EDIT: Another question: Why is on line 3 and 4 defined first protected and then public? does it have any function?

There are access-modifiers in every class. They are of type public, protected and private (in java there's also package, but im not sure if that holds true in c++).

Anywho, the access-modifiers restrict access of the object.

If a modifier is marked private, only the class that contains that object may use/alter that object, nobody else.

If a modifier is marked protected, any object that extends from the object with protected members will have access to those members.

If a modifier is marked public, there is no restriction - everyone can use it!

Thanks in advance,
Tigran

Np, but I'm sure there are some loopholes in my explanations (gut feeling), so if there are any please let them be known (directed to other readers).

Thanks Alex,

I now understand what you just explained to me.
Maybe i edited the topic too late at the second time, cos it looked like you missed my second edit :P

The last question was the explanation of virtual functions. If you could explain that one last thing, i would be very gratefull, though i already am of you.

Thanks in advance,
Tigran

Virtual functions mark the function declared to be overwritten by a class such that the method will perform the functionality of the derived class when the base class is called...

For example...

#include <cstdlib>
#include <iostream>

using namespace std;

class ToString
{
      public:
                virtual char *className(){return "No Name Set!";};
};

class Person : public ToString
{
      private:
               char *myName;

      public:
              Person(char *nameArg){myName = nameArg;};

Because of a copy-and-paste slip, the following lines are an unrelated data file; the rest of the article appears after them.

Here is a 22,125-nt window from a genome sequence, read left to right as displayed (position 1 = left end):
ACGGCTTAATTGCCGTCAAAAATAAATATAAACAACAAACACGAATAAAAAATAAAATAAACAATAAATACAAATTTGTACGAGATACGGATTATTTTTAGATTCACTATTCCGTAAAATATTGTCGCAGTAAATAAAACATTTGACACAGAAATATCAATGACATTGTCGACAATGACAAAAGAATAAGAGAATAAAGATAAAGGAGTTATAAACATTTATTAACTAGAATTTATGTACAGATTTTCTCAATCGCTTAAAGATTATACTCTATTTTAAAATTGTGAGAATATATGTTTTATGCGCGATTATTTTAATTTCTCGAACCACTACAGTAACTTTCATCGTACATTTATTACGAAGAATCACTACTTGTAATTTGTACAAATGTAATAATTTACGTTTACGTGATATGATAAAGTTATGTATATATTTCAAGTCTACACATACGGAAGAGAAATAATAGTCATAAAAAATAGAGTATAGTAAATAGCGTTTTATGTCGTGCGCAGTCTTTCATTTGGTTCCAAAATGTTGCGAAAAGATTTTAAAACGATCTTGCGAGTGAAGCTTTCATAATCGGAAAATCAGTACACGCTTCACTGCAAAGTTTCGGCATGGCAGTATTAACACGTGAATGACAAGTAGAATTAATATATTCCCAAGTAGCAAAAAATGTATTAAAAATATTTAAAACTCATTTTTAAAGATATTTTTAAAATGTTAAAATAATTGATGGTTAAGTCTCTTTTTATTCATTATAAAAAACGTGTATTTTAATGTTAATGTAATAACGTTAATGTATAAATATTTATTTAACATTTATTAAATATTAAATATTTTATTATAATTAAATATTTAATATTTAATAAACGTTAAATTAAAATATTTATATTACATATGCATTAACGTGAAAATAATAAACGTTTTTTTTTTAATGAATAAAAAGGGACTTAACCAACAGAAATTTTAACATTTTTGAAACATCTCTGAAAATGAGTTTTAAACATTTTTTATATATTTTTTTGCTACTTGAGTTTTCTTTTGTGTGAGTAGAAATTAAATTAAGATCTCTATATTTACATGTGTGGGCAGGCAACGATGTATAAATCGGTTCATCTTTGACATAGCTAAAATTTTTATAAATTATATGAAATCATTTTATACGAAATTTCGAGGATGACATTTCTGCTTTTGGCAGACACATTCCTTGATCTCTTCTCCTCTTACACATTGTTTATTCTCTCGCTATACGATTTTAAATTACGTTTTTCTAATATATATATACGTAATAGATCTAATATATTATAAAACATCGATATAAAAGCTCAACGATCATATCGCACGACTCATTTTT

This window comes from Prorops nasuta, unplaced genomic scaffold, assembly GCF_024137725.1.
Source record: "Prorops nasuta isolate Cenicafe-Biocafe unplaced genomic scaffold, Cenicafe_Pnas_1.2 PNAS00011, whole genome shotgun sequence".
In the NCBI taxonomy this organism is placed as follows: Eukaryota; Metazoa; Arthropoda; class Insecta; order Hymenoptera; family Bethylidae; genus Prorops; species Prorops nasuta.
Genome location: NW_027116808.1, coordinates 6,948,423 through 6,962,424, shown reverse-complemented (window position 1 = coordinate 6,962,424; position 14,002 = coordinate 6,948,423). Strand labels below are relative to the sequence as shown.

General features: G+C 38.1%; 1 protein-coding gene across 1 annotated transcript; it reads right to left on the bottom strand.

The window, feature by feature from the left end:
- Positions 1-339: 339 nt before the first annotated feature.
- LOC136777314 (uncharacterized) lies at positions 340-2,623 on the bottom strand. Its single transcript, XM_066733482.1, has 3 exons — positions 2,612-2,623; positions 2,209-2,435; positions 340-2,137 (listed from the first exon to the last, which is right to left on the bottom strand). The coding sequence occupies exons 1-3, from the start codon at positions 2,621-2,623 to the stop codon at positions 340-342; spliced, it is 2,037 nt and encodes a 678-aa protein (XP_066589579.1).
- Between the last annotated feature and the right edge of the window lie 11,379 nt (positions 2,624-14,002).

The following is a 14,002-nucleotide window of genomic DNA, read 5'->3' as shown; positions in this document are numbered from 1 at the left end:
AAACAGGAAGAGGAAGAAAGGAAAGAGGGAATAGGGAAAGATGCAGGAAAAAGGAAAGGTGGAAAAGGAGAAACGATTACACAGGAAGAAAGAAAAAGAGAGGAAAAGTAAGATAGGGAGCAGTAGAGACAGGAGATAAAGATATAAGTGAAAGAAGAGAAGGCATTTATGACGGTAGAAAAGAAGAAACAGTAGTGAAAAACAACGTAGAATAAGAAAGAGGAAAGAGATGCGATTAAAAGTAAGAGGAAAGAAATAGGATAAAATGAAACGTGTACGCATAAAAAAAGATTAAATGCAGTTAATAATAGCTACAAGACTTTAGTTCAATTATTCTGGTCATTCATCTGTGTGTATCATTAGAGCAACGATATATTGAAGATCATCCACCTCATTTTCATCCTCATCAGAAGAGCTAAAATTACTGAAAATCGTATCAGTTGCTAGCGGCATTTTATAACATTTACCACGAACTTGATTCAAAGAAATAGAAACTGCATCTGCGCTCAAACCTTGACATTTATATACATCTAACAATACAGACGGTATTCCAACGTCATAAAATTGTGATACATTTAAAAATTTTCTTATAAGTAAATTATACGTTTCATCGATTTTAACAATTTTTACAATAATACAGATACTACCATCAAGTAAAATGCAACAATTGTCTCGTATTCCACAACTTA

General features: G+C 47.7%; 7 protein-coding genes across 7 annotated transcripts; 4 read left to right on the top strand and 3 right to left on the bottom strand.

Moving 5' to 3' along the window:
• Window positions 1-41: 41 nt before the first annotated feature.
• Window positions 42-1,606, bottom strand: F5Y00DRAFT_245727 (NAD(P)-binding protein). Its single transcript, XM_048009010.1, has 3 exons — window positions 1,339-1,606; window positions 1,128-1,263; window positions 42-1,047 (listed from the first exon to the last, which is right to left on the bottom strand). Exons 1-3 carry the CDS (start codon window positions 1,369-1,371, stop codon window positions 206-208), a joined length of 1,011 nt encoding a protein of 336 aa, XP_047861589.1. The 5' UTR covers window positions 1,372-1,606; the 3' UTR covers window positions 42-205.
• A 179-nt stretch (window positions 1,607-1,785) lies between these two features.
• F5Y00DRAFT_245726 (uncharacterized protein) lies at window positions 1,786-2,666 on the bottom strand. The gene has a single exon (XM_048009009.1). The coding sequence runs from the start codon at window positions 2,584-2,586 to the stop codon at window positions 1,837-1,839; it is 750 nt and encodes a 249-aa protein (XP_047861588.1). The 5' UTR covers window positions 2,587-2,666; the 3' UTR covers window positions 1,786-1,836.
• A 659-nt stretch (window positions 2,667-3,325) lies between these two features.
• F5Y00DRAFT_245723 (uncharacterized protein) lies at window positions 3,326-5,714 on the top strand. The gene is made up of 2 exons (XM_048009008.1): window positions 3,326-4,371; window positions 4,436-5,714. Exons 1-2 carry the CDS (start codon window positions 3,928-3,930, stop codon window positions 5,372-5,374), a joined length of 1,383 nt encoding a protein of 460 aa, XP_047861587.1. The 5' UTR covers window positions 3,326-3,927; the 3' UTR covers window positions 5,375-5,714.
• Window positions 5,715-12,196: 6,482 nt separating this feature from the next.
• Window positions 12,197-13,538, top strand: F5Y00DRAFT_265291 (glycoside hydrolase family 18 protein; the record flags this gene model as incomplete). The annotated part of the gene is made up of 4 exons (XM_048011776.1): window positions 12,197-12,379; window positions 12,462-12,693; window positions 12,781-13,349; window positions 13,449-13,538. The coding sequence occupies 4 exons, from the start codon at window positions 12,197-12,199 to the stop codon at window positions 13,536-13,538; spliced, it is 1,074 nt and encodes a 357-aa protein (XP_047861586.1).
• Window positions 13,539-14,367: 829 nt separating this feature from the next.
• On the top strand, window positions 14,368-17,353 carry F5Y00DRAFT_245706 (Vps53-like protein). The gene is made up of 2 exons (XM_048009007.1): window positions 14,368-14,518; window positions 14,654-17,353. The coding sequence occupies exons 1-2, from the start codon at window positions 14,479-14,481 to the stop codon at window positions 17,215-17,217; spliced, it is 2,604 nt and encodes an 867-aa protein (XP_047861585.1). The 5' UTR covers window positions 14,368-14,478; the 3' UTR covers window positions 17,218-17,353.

char *className(){return myName;};
      
};

int main()
{
    Person matt ("Matt");
    ToString *ts = &matt;
    cout << ts->className() << endl;
   
    cin.get();
    return 0;
}

This should print out "Matt," despite the upcasting of Matt into ToString.

This is because we marked the method of className() in the base class virtual- a derived class's data that overrides the method with the same name and arguments will, at runtime, force the base class to call the derived class's method.

This is particularly useful if we want to make an array (or pointer) to objects of many types and we only want to call one method to perform various kinds of functionality.

Thanks Alex,

I now understand how virtuals work, i thank you very much for your effort.
And one more question: So can virtual fuctions actually perform actions when they are not overwritten?

Thanks in advance,
Tigran

Thanks Alex,

I now understand how virtuals work, i thank you very much for your effort.
And one more question: So can virtual fuctions actually perform actions when they are not overwritten?

Thanks in advance,
Tigran

Only if they aren't pure virtual.